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Old January 5th, 2013, 06:04 PM   #1
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Russians and Germans today


How do today's Russians and Germans feel about each other? I ask because of the particularly brutal nature of the Eastern Front during WWII. I'm not talking about attitudes on the governmental level, I mean those of ordinary people.

I remember hearing that much of "Der Untergang," the film which dealt with the last days of Hitler, was filmed in St. Petersburg--the very city that was targeted for systematic starvation during its 872 day siege at the hands of the Nazis, a policy which resulted in more deaths than those suffered by the U.S. and Britain combined during the whole war. To me, this suggested that feelings had softened more than I would have thought.

I'd like to hear from Russians and Germans on the forum, although anyone else with information is welcome to post as well.
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Old January 5th, 2013, 06:10 PM   #2

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I'm not Russian, but I have lived in Moscow.
My general perception of how the everyday population would respond is something as follows:

"Dude, that was like 70 years ago. We have other things to worry about than an ancient war. Seriously... get over it."

That war is something the everyday person thinks about maybe once every year.
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Old January 5th, 2013, 06:18 PM   #3

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Quote:
Originally Posted by apophaticlogos View Post
"Dude, that was like 70 years ago. We have other things to worry about than an ancient war. Seriously... get over it."
.
Yes, exactly the same as the Koreans and the Chinese think about Japan......
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Old January 5th, 2013, 06:25 PM   #4

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As far as that, about half my friends here in Korea hate Japan, and they say "All Koreans hate the Japanese."
And about half my friends here like Japan, and they say "All Koreans like the Japanese."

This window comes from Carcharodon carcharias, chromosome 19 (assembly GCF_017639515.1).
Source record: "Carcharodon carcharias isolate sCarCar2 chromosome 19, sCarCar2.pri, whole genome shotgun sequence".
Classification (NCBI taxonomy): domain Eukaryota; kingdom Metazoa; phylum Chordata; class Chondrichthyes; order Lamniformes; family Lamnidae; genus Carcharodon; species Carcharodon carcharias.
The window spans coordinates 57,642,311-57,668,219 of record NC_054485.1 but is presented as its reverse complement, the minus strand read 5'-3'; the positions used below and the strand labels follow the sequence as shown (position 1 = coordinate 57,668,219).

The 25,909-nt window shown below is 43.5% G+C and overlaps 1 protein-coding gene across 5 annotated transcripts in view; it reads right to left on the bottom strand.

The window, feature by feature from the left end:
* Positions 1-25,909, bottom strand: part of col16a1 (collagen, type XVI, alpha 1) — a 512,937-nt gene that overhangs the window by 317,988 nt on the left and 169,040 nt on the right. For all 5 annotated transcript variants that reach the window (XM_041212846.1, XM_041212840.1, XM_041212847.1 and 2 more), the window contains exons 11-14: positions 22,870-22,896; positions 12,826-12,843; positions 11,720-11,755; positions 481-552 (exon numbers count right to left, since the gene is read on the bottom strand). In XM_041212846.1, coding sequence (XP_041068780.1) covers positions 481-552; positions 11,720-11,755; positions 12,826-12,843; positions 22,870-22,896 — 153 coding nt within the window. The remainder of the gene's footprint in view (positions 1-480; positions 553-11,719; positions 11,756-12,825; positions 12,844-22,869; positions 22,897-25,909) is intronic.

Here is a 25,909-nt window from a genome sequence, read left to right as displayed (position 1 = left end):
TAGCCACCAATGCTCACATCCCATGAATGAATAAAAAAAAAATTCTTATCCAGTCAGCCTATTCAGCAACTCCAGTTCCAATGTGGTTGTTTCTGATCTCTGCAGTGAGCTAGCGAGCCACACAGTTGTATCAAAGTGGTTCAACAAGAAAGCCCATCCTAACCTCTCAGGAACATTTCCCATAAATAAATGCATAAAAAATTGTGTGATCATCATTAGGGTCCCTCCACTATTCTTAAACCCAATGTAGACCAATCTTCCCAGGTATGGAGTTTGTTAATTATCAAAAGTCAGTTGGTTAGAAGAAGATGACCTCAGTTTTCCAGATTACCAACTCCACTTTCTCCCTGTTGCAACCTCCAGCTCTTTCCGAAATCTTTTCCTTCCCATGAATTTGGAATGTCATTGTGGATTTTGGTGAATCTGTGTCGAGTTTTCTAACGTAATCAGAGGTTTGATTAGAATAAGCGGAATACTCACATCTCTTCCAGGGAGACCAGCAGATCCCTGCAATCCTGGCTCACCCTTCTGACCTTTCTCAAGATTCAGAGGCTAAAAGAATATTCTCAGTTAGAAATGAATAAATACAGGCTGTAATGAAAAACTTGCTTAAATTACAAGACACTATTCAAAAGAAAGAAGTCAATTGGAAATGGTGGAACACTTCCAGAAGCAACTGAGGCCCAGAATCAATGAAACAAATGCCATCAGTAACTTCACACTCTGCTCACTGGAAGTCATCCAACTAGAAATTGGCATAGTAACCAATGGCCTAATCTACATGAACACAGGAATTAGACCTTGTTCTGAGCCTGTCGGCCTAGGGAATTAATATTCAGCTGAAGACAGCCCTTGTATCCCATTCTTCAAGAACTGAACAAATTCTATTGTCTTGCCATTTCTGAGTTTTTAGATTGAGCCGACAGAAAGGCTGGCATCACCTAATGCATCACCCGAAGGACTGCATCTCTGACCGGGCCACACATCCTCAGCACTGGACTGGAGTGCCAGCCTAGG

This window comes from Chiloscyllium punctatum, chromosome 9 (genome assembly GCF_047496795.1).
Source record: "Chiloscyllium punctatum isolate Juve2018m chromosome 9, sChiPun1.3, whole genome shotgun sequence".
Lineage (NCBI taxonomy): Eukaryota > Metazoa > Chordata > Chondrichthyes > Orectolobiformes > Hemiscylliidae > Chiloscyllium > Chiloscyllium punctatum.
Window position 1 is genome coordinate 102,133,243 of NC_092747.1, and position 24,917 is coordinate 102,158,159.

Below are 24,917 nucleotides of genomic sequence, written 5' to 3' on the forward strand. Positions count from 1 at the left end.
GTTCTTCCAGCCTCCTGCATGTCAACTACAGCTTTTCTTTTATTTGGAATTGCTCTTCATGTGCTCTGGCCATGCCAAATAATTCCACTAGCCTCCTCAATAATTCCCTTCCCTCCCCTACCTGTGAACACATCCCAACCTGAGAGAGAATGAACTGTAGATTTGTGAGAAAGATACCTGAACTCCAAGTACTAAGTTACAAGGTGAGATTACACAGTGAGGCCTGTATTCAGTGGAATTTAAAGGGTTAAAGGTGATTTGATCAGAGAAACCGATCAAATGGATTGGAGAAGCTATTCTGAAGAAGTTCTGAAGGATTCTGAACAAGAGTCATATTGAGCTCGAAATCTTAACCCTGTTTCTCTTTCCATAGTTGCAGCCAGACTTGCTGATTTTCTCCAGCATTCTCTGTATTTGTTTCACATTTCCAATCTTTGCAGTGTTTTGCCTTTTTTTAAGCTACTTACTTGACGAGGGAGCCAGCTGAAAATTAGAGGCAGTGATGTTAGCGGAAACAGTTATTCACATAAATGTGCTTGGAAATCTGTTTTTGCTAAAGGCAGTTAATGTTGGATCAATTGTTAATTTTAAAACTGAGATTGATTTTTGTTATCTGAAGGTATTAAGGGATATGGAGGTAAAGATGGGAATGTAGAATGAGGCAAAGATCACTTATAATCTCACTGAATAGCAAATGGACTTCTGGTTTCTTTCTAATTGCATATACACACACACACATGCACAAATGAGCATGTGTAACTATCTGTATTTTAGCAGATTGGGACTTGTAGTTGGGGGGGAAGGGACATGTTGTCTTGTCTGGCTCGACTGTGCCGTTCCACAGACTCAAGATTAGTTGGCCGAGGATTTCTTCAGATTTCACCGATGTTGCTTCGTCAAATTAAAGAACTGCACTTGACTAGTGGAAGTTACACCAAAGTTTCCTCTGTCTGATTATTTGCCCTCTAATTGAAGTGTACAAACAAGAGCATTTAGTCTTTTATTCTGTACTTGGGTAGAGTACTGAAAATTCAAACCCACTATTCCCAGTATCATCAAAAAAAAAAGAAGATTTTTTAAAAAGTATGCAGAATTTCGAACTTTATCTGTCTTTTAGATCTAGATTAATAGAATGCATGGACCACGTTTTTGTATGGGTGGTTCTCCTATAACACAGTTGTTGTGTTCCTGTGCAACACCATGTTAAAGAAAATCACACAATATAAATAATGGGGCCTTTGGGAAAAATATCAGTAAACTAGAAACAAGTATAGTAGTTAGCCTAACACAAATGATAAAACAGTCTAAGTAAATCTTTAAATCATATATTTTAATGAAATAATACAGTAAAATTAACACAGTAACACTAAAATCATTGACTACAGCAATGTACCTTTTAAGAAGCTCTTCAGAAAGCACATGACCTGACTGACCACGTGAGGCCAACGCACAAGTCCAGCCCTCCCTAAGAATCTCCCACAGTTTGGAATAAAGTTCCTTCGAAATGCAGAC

Moral: haha


Edit: I will say in Korea ~70% of Japanese hatred seems to be fueled by current territorial disputes rather than direct historical grievances. Unless there's a Konigsburg-revanchist movement that I'm unaware of, there's no similar Russo-German dispute.
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Old January 5th, 2013, 06:34 PM   #5

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Quote:
Originally Posted by apophaticlogos View Post
I'm not Russian, but I have lived in Moscow.
My general perception of how the everyday population would respond is something as follows:

"Dude, that was like 70 years ago. We have other things to worry about than an ancient war. Seriously... get over it."

That war is something the everyday person thinks about maybe once every year.
I guess this maybe true if you talk to younger people, especially those born after the Soviet Union's collapse. For those who lived during Soviet times, the regime made sure nobody ever forgot what happened during the war. Now does that translate into ill will towards Germans today? I haven't noticed that.
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Old January 5th, 2013, 07:41 PM   #6
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In my personal enviroment the only notion reffering to russsians is the sentence "the russians are coming" which survived in stand-up comedy. I have to add, I live in western germany. Spoken with a local dialect the phrase makes fun of older people, who would have to say "Eat up your dinner, the russians may come." or similar usages.

Basically it transported a fear over time.